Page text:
Trick or treat: complete with rotten timbers, dead ivy and cobwebs, David Connor Design and Kate Darby Architects' renovated home and studio has left readers feeling unsettled.
But others loved the finished result. "Anytime ancient structures are preserved, my heart soars," wrote Froggy Rabbit. "And, maybe because I am an artist – I adore the contrast."
One reader saw the funny side:
Could you spend a night here? Have your say in our comments section ›
Mad men: Stephen Bayley stuck up for tobacco packaging this week, and warned against the death of branding, in an opinion column that has ruffled feathers.
Several readers pointed out that plain packaging on cigarettes provides a vital purpose – to help prevent disease. "To me the entire argument is a slippery slope – the war is on cancer, not branding," wrote Ballardian.
A user called Dan was more sympathetic. "In addition to what Stephen says, the brand is a personal signature of who produced it. Long live the brand!"
But others protested at the idea of branding being tied to the personal identity of a consumer.
"Why should a brand represent personhood?" asked Bryn. "Brands are there to make money – they don't care about you. They manipulate you into thinking your self worth is dependent on what you consume."
Another reader wrote a stinging takedown of Bayley's argument:
Hail AI: commenters are expressing atheist views after learning about a new religion established by an ex-Google engineer, whose ultimate aim is to create a god with artificial intelligence.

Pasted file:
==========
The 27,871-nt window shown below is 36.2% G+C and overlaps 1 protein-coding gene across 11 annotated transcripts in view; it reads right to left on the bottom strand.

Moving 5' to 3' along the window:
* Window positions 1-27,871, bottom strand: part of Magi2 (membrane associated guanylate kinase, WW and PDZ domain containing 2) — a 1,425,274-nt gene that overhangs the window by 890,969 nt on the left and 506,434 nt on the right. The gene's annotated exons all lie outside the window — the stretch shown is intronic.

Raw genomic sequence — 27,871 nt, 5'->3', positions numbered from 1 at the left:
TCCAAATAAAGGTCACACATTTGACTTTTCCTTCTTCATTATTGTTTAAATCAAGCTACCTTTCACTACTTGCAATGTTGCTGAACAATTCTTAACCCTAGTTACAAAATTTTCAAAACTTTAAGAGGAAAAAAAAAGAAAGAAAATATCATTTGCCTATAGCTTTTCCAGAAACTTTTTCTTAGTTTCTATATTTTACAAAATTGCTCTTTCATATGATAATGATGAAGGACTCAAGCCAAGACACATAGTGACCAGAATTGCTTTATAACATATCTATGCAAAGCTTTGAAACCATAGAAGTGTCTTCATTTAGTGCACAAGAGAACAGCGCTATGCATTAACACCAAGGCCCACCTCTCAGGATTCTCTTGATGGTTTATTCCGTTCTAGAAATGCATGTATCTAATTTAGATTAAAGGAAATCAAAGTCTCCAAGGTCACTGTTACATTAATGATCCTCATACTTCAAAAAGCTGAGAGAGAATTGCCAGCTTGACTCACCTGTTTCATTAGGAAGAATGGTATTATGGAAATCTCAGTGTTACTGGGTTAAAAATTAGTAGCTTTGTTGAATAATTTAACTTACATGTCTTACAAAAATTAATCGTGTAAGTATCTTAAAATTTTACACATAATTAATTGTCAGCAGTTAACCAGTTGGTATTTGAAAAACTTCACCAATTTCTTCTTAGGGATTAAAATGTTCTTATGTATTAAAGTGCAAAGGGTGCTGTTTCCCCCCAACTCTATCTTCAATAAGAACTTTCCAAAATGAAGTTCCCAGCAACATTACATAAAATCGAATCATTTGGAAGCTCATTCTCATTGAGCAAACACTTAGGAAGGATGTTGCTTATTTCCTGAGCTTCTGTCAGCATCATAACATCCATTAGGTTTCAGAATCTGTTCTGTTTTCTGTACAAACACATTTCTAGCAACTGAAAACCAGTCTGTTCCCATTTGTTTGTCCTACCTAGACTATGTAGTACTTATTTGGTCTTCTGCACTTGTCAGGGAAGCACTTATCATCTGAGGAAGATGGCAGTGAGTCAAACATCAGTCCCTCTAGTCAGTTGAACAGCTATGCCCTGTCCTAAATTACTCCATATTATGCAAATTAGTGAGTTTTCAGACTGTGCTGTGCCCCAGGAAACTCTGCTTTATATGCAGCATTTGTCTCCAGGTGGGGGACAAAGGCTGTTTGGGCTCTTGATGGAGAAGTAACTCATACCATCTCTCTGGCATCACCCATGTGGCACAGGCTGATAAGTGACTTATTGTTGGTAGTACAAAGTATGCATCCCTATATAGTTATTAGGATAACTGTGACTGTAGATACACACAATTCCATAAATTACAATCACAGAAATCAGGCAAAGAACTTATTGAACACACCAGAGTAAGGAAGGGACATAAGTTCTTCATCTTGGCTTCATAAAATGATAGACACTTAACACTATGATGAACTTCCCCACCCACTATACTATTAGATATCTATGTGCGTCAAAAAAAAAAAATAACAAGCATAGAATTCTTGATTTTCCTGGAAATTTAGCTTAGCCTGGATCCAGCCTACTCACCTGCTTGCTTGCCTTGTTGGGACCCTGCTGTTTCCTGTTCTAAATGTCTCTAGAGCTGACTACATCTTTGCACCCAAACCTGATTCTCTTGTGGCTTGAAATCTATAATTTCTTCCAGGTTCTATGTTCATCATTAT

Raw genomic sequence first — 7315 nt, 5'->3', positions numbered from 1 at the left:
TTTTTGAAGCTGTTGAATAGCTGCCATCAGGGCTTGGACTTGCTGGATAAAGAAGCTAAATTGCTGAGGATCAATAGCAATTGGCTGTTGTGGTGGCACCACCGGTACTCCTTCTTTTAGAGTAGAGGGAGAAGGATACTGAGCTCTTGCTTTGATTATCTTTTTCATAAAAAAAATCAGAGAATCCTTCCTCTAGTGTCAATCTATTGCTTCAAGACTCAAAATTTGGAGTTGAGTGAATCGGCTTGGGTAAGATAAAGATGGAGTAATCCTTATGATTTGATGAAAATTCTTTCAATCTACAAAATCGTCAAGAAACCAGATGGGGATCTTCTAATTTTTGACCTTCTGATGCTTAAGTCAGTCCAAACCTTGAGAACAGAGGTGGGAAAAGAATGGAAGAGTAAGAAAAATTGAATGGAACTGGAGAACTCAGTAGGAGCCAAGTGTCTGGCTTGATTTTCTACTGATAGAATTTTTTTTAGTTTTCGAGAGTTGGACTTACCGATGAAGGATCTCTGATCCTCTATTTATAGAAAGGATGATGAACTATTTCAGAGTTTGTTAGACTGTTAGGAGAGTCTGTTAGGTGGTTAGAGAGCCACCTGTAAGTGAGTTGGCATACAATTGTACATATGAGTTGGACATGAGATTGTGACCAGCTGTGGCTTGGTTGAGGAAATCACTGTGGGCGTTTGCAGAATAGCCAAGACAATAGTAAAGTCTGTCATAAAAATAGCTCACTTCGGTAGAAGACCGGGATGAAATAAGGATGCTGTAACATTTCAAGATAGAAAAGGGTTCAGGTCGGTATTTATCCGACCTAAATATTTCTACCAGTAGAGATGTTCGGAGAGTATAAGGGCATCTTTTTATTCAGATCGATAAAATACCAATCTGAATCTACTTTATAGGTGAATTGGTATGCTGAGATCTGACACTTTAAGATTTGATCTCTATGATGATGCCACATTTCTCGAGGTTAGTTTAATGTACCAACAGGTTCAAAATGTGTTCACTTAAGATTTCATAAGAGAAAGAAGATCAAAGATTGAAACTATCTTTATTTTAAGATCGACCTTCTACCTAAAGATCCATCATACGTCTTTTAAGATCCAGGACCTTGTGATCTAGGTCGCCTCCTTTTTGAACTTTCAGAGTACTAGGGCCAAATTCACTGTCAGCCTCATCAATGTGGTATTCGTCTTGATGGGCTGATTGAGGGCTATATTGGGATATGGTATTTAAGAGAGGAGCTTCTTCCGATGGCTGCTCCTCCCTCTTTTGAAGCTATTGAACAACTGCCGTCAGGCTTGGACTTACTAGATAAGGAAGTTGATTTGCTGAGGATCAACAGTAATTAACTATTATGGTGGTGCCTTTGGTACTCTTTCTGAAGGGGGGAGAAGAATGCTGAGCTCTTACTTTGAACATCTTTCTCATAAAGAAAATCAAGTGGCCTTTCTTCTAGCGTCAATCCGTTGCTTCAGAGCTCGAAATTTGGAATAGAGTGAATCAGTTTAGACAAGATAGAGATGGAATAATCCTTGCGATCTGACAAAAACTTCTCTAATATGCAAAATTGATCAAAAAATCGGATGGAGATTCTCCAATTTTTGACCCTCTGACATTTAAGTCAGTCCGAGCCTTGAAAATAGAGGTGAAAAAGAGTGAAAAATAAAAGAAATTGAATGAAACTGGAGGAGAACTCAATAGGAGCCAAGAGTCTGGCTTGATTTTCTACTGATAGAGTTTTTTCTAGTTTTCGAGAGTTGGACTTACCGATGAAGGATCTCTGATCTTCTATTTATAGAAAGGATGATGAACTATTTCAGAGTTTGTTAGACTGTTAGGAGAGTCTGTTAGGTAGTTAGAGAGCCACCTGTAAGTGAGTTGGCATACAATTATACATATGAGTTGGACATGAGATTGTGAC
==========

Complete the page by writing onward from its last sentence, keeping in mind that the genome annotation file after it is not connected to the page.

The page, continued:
"This sounds like a 'disrupt' startup aimed at making money out of religion," wrote user Stool60. "After all, religion has very loyal followers who give and give, and pass their loyalty down to generations."
"I have just become a AI-theist," said Froggy Ribbitt.
For regular commenter Geofbob, the concept made sense. "Man has always created gods. People believed, and still believe in them, and in the accompanying fables, so why not in an AI god?" he wrote.
One commenter started speculating about conspiracies:
Borderline: readers are debating the visual and political impact of installations that Ai Weiwei has erected in New York to protest against Donald Trump's US-Mexico border wall.
"Those are cute little sculptures, but if the article had not said so, I would not have associated them with a border wall," wrote regular commenter Concerned Citizen. "Sculpture should not need subtitles."
"Beautiful pieces, but do they really express a protest?" agreed Josh. "They almost don't express themselves as a fence, because they are so refined. Which is fine."
But it was a comment in support of the wall that amassed the most engagement: